The month of June is upon us, which means that Pride Month is here. The culmination of different stories, backgrounds, and experiences within the LGBTQ+ community. Pride may be seen as something of the upmost importance or as something trivial. The importance of Pride, however, is as important as it was when it was celebrated in 1970. While Pride Month is a time for members of the LGBTQ+ community to acknowledge how far we’ve come, celebrate where the community is today, and to take pride in who they are, it is also a time to represent an international community that does not share the same freedoms worldwide. It is a time to represent and be a voice to those who are not allowed to be who they truly are.
The history of Pride Month is linked to the Stonewall Riots of 1969 , which occurred when police raided the Stonewall Inn, a gay bar that served as a refuge because the solicitation of homosexual relations was considered an illegal act in urban areas at that time. Police raids were nothing new at the time, and with this came police harassment. Many were brutalized by the police, and while police continued to raid the inside of the bar, a crowd of over 400 people formed outside the bar and police barricaded themselves inside . The barricade was breached several times and eventually the building was set on fire. The crowd dispersed, but the riot continued on and off for five more days. This tragic event has been considered one of the first times that the LGBTQ+ community came together in order to fight against discrimination.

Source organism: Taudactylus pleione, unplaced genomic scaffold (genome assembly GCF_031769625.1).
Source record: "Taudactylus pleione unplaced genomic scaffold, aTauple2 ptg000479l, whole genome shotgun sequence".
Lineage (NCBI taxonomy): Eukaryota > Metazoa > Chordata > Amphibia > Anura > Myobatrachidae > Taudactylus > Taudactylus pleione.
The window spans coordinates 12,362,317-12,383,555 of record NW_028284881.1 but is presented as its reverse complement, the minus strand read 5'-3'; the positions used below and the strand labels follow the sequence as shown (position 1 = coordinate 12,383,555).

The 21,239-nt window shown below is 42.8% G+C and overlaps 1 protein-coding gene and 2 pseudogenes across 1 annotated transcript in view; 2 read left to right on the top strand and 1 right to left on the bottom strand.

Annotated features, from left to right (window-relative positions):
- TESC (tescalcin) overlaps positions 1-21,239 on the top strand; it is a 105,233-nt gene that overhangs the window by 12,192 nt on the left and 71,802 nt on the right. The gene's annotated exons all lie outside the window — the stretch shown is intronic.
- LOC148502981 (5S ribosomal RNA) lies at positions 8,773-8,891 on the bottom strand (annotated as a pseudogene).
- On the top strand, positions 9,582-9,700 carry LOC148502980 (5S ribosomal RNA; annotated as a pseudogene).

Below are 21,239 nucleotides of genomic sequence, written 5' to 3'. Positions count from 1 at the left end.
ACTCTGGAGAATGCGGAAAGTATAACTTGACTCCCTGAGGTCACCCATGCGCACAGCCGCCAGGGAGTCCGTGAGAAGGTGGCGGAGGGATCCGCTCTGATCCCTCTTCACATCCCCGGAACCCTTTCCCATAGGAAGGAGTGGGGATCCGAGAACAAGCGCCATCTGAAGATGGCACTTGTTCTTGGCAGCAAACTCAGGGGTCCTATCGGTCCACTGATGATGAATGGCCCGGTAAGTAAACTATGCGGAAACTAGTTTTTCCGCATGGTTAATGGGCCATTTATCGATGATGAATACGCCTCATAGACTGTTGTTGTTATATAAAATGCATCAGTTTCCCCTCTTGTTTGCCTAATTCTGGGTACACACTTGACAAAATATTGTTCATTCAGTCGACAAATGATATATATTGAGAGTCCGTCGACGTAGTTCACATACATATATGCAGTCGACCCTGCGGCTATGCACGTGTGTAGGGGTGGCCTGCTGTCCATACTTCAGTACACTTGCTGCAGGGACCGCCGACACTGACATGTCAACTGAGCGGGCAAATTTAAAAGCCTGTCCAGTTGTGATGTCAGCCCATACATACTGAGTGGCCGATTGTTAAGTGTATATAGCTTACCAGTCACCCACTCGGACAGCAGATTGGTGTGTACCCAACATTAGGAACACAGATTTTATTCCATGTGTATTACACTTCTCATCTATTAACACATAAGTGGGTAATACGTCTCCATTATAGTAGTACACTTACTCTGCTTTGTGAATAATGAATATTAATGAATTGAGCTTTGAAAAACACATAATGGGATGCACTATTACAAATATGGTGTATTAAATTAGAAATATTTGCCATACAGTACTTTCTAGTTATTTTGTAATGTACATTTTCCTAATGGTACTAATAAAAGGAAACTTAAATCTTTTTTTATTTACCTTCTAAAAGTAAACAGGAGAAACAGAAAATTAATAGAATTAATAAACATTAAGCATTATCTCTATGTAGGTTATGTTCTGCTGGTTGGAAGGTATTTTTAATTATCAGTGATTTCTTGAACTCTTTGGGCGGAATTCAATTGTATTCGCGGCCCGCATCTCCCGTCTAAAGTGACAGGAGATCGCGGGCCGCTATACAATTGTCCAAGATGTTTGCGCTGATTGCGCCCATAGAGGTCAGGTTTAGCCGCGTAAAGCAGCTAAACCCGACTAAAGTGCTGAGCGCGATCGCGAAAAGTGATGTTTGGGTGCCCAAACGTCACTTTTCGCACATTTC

It may seem as though much has changed since 1969, however, many members of the LGBTQ+ community still face discrimination and are not always accepted for who they are. While the United States has progressed, there are still over 70 countries that have not legalized same-sex marriage, and some allow homosexuality to be punishable by death. This year, Brunei, a southeastern Asian country, was about to make gay sex punishable by stoning, but then extended the moratorium of the law. Couples in countries that have made gay marriage legal are still being harassed and beaten in the streets. In countries all over the world, children are still being kicked out of their homes and forced to find shelter elsewhere. People are committing suicide in order to end the shame they feel because of their identity, in order to deal with the lack of acceptance that exists, and the lack of love they feel. It is for those in other parts of the world who are unable to celebrate their identity, let alone share their identity without resulting in some form of punishment that we share this message today.
So why is Pride important? It is an opportunity for people to express themselves, to be proud of who they are, to show that they are not ashamed, to celebrate others, and to celebrate the battles that have been fought in order to get to where the LGBTQ+ community is today.
There is still much needed to be done, but for now, we celebrate. The National Youth Advocate Program celebrates our LGBTQ youth, our LGBTQ families and our community at large embracing differences, our collective history and our determination to Care for People, Connect Communities and Promote Peace. We celebrate, we love, and we embrace the community.
“The beauty of standing up for your rights is others will see you standing and stand up as well.”
– Columnist Cassandra Duffy